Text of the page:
Nymphomania: The Insatiable Need for Sex

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During the Victorian Era of the 19th century, “nymphomania” had a rather clear-cut societal definition: the "nymphomaniac" was a diseased woman, her excessive interest in sex blatantly defying the cultural conventions of "passionlessness" and the

During the Victorian Era of the 19th century, “nymphomania” had a rather clear-cut societal definition: the "nymphomaniac" was a diseased woman, her excessive interest in sex blatantly defying the cultural conventions of "passionlessness" and the so-called "Cult of True Womanhood."

In 1948 the famous sex researcher Dr. Alfred Kinsey provided an element of scientific realism to the subject with the publication of his landmark studies of male and female sexuality (Kinsey Reports), describing a nymphomaniac as “someone who has more sex than you.”  Kinsey basically concluded that terms like “nymphomania,” “over-sexed,” and “hypersexuality,” had no scientific basis, contending that rates of sexual activity naturally vary widely among humans and that there is no readily distinguishable point past which the frequency (or infrequency) of sex becomes pathological (a disease).

But even so, no other human sexual behavior continues to draw more debate among the medical and psychological community than so-called “nymphomania.”

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Evolving views of nymphomania are reflected in the successive editions of the American Psychiatric Association's official guide to mental illness, the Diagnostic and Statistical Manual of Mental Disorders. In the first DSM, published in 1951, nymphomania was listed as a "sexual deviation,” but by DSM-III in 1980, it had become a "psychosexual disorder”--a description that left many therapists to form their own opinion, defining criteria, and treatment.  By 1987, nymphomania was no longer listed (nor its male counterpart, Don Juanism) in the DSM-III-R (revised third edition), replaced with "distress about a pattern of repeated sexual conquests or other forms of nonparaphilic [nondeviant] sexual addiction."  And by 1994 (in the DSM-IV), even the term sexual addiction was abandoned--perhaps because societal norms reasoned that if both men and women can be “sex addicts,” and if many male victims of the condition (such as renown womanizer Bill Clinton) are successful, admired, and largely unrepentant, it seems stupid to characterize as an illness what many consider an accomplishment.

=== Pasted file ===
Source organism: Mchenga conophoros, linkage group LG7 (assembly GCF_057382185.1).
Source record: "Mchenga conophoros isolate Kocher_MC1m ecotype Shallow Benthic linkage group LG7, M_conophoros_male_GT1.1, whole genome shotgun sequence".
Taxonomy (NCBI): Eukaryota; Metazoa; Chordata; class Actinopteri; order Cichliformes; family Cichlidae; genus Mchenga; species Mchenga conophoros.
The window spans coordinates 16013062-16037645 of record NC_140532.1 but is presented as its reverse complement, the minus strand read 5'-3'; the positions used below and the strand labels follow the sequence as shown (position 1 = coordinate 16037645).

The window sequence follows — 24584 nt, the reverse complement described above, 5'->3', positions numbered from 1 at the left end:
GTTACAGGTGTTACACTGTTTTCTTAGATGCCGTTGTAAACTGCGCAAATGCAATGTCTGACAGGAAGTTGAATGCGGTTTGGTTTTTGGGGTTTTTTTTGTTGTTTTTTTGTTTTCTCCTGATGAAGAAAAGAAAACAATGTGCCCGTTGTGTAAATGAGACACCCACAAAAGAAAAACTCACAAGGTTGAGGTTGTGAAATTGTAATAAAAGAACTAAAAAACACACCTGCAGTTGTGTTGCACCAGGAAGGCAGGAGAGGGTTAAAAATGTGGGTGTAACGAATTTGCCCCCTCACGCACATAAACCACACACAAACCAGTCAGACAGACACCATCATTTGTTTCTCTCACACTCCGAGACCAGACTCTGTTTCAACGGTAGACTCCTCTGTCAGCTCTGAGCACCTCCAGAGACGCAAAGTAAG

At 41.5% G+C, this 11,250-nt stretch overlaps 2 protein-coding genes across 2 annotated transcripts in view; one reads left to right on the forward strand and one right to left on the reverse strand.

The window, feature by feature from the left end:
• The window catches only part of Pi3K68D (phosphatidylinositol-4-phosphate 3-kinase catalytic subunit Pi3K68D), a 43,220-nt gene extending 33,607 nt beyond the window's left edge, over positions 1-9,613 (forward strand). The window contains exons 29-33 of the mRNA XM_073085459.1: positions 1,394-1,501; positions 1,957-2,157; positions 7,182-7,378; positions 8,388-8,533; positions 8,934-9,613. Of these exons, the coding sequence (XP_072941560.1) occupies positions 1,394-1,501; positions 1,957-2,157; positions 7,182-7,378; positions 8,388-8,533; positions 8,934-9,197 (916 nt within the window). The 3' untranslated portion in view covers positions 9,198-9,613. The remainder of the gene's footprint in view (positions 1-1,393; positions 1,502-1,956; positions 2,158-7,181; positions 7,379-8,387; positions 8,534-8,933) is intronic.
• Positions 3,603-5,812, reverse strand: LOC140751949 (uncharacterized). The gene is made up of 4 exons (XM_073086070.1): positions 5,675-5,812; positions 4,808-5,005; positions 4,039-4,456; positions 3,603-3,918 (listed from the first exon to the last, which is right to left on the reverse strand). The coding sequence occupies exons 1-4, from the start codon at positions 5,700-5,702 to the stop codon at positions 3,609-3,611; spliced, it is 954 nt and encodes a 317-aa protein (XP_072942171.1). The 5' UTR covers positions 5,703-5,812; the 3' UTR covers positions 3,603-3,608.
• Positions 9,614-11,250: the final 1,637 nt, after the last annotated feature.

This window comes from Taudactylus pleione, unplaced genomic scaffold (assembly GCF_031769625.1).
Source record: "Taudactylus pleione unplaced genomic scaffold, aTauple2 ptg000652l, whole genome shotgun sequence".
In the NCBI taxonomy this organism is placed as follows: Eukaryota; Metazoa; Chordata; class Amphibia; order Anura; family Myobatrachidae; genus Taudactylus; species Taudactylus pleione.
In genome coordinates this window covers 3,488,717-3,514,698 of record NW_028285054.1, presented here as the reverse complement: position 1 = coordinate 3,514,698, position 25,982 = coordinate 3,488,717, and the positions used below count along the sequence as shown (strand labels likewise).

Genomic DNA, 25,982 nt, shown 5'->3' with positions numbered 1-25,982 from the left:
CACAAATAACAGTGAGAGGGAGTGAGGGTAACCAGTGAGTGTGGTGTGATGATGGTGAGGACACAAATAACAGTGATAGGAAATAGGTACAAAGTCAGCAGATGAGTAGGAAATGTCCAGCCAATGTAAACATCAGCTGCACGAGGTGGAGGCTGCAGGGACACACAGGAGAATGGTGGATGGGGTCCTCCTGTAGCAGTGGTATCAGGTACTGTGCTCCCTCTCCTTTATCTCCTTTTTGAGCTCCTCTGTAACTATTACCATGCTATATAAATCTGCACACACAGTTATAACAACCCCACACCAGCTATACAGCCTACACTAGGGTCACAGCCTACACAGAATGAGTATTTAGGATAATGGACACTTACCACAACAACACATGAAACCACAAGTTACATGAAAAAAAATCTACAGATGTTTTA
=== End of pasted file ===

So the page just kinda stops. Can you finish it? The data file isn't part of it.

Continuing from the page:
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Nymphomania,” most commonly referred to today by the medical community as hypersexuality, is defined as a mental disorder marked by compulsive sexual behavior. These compulsions are described as unwanted actions or rituals a person engages in repeatedly without getting pleasure from them or being able to control them--often characterized as acting out compulsions by engaging in risky, promiscuous sexual behavior.  And while the debate continues as to whether or not nymphomania qualifies as a legitimate mental illness, a prevailing consensus suggests that compulsive sexual behavior is a real and serious illness that can have significant--even devastating--effects on an individual’s life.